Schools adopt swipe cards for toilet breaks

By Sarah Price

Here, Sir: Jasmine Carr demonstrates Ryde Secondary College's swipe-card system, which monitors students' movements.

Here, Sir: Jasmine Carr demonstrates Ryde Secondary College’s swipe-card system, which monitors students’ movements.
Photo: Janie Barrett

PARENTS are pushing for a statewide roll-out of electronic tracking of students to combat truancy.

Swipe cards, SMS alerts to parents and fingerprint logging are already in use in some schools and have led to a dramatic drop in absenteeism.

NSW Federation of Parents and Citizens Association president Di Giblin said the success of the swipe-card and SMS systems should lead to them being installed across the state.

Public Schools Principals Forum president Cheryl McBride said if the systems were working, the Government should look at implementing them more widely.

Ms Giblin said: “[Technology] has been highly successful in being able to find when young people are absent from school.”

But civil libertarians said the monitoring of students – even on toilet breaks – was going too far. NSW Council for Civil Liberties president Cameron Murphy said there were better ways for teachers to keep track of students “that don’t require this degree of invasion of privacy”.

Vladimir Ostashkevich, from Academy Attendance, a manufacturer of electronic attendance systems, said demand from schools had tripled in the past three years. About 70 NSW schools – the majority of them being public – had implemented the system. One Catholic diocese reported about half its schools used an SMS alert system. “This is the future, this is what schools are doing,” Mr Ostashkevich said.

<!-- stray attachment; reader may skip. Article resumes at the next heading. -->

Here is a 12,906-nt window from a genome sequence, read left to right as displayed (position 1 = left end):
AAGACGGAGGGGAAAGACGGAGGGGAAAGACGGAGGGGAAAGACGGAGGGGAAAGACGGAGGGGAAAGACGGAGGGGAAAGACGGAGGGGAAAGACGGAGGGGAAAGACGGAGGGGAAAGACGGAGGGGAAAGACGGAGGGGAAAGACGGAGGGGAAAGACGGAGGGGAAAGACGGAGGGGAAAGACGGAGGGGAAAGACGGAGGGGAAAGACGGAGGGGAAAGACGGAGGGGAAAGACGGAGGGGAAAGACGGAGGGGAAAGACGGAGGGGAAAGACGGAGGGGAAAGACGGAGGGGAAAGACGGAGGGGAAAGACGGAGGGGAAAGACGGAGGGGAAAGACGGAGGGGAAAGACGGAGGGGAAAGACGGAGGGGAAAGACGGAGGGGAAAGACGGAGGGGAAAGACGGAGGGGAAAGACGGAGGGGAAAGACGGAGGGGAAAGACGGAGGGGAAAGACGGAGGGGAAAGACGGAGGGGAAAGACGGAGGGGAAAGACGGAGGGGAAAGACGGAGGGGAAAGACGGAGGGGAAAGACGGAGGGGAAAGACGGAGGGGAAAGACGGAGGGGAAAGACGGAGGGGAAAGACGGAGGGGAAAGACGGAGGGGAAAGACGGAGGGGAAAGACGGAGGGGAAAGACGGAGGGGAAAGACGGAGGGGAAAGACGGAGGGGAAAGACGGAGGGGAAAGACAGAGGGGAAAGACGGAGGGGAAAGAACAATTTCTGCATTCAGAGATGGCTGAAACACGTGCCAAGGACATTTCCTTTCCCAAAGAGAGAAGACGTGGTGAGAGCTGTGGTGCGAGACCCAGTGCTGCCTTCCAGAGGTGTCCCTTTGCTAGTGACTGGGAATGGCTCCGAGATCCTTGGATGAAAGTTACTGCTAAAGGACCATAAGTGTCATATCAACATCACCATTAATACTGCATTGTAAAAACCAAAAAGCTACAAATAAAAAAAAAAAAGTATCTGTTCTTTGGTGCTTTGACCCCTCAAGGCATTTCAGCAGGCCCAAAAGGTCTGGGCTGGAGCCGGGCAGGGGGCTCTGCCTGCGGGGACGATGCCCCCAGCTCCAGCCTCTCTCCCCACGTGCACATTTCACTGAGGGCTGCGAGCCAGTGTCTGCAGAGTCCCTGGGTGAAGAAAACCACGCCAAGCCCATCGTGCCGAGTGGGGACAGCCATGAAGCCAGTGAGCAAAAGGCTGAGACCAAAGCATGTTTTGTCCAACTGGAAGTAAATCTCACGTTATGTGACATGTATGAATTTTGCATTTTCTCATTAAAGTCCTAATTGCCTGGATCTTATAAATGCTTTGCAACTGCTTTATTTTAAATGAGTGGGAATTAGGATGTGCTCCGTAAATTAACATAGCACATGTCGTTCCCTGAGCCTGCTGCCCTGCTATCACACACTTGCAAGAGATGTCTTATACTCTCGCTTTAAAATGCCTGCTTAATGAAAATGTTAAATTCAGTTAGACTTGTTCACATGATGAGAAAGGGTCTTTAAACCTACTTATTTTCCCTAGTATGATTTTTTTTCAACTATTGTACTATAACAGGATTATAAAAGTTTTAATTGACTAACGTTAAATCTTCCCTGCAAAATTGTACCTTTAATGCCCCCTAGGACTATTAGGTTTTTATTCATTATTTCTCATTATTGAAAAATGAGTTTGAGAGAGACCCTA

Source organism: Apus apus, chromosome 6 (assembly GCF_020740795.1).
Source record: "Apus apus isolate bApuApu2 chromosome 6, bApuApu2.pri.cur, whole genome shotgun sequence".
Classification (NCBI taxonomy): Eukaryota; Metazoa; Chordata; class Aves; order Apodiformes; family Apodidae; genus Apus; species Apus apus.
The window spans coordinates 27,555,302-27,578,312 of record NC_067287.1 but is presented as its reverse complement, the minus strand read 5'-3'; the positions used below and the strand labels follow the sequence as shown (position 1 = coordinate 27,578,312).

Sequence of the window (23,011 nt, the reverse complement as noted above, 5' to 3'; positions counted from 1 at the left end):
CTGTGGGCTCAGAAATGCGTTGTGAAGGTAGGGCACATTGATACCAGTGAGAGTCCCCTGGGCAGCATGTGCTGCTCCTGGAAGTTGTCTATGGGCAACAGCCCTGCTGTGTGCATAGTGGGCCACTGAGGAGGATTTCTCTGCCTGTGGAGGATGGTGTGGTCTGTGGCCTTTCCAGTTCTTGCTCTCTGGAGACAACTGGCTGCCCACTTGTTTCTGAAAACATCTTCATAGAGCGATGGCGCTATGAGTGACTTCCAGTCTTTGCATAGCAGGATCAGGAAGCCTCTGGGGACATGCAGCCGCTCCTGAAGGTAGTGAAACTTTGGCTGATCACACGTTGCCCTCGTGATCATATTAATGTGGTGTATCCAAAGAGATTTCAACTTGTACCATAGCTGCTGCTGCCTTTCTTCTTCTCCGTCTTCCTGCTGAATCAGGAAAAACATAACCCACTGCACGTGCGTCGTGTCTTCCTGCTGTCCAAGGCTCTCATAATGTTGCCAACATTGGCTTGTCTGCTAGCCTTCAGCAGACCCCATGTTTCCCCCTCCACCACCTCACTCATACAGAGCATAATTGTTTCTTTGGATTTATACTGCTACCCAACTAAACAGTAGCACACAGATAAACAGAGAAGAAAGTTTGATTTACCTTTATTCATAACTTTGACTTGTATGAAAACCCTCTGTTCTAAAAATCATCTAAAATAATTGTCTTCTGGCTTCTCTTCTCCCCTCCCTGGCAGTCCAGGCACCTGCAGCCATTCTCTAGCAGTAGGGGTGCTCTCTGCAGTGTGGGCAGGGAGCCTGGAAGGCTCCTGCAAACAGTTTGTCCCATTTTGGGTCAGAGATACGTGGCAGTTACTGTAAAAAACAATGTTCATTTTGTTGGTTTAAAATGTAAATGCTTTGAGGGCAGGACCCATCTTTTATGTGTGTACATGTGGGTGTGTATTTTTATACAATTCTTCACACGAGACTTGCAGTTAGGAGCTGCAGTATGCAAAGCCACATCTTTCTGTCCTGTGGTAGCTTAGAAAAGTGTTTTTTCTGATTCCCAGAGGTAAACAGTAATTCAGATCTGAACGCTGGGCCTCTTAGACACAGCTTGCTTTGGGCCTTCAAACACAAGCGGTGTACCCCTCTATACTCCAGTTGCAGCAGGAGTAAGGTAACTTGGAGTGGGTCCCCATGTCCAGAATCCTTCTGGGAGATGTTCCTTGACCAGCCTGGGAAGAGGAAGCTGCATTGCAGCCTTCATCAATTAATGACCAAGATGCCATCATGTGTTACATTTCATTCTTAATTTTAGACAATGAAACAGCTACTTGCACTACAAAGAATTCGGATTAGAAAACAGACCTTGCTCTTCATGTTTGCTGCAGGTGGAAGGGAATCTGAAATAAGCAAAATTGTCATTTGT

Ryde Secondary College deputy principal Warren Reardon said a swipe-card monitoring system, in conjunction with an SMS system that alerted parents of unexplained absences, had cut truancy by up to 40 per cent in 18 months.

“It’s had a huge impact on our middle school in terms of increasing academic outcomes, decreasing detention, increasing good behaviour,” he said.

Ryde Secondary College students are required to run an identification card through a card reader if they are late, need to leave early, go to the sick bay, see the principal or visit the toilet during class time. A print-out is created – featuring a photo of the student and log in and out times.

Mr Reardon said problems with students smoking when they moved around the grounds during class times, using a toilet break as an excuse, had reduced dramatically. But, he acknowledged: “We’ve got to be sure it’s not a draconian thing.”

The school will trial a fingerprinting system next year.